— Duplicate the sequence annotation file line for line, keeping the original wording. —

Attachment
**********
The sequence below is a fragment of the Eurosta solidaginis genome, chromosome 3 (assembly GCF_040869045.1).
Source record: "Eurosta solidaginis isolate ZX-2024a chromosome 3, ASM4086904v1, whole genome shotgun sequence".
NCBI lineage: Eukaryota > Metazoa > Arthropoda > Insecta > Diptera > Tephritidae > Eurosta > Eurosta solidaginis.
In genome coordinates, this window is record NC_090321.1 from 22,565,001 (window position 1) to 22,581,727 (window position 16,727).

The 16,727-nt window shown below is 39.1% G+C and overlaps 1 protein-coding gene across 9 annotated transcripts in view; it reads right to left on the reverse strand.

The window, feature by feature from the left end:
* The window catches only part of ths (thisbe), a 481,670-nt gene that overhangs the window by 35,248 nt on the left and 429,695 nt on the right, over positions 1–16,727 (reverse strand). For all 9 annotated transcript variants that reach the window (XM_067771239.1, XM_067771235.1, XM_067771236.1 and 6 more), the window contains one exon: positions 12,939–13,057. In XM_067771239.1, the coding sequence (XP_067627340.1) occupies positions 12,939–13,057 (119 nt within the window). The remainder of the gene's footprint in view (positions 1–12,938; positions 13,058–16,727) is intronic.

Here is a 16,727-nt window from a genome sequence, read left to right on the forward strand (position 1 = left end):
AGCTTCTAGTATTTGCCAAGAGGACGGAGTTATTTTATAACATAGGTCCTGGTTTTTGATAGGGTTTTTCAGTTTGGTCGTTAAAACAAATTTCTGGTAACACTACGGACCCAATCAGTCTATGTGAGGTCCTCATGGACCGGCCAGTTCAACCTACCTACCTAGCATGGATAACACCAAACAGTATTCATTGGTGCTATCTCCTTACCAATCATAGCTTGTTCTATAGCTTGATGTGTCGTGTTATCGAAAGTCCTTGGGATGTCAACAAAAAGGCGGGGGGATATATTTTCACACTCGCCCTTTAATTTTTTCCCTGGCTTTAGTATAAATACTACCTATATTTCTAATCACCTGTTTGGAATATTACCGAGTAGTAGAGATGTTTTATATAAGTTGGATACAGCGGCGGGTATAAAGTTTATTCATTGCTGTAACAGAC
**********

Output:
The sequence below is a fragment of the Eurosta solidaginis genome, chromosome 3 (assembly GCF_040869045.1).
Source record: "Eurosta solidaginis isolate ZX-2024a chromosome 3, ASM4086904v1, whole genome shotgun sequence".
NCBI lineage: Eukaryota > Metazoa > Arthropoda > Insecta > Diptera > Tephritidae > Eurosta > Eurosta solidaginis.
In genome coordinates, this window is record NC_090321.1 from 22,565,001 (window position 1) to 22,581,727 (window position 16,727).

The 16,727-nt window shown below is 39.1% G+C and overlaps 1 protein-coding gene across 9 annotated transcripts in view; it reads right to left on the reverse strand.

The window, feature by feature from the left end:
* The window catches only part of ths (thisbe), a 481,670-nt gene that overhangs the window by 35,248 nt on the left and 429,695 nt on the right, over positions 1–16,727 (reverse strand). For all 9 annotated transcript variants that reach the window (XM_067771239.1, XM_067771235.1, XM_067771236.1 and 6 more), the window contains one exon: positions 12,939–13,057. In XM_067771239.1, the coding sequence (XP_067627340.1) occupies positions 12,939–13,057 (119 nt within the window). The remainder of the gene's footprint in view (positions 1–12,938; positions 13,058–16,727) is intronic.

Here is a 16,727-nt window from a genome sequence, read left to right on the forward strand (position 1 = left end):
AGCTTCTAGTATTTGCCAAGAGGACGGAGTTATTTTATAACATAGGTCCTGGTTTTTGATAGGGTTTTTCAGTTTGGTCGTTAAAACAAATTTCTGGTAACACTACGGACCCAATCAGTCTATGTGAGGTCCTCATGGACCGGCCAGTTCAACCTACCTACCTAGCATGGATAACACCAAACAGTATTCATTGGTGCTATCTCCTTACCAATCATAGCTTGTTCTATAGCTTGATGTGTCGTGTTATCGAAAGTCCTTGGGATGTCAACAAAAAGGCGGGGGGATATATTTTCACACTCGCCCTTTAATTTTTTCCCTGGCTTTAGTATAAATACTACCTATATTTCTAATCACCTGTTTGGAATATTACCGAGTAGTAGAGATGTTTTATATAAGTTGGATACAGCGGCGGGTATAAAGTTTATTCATTGCTGTAACAGAC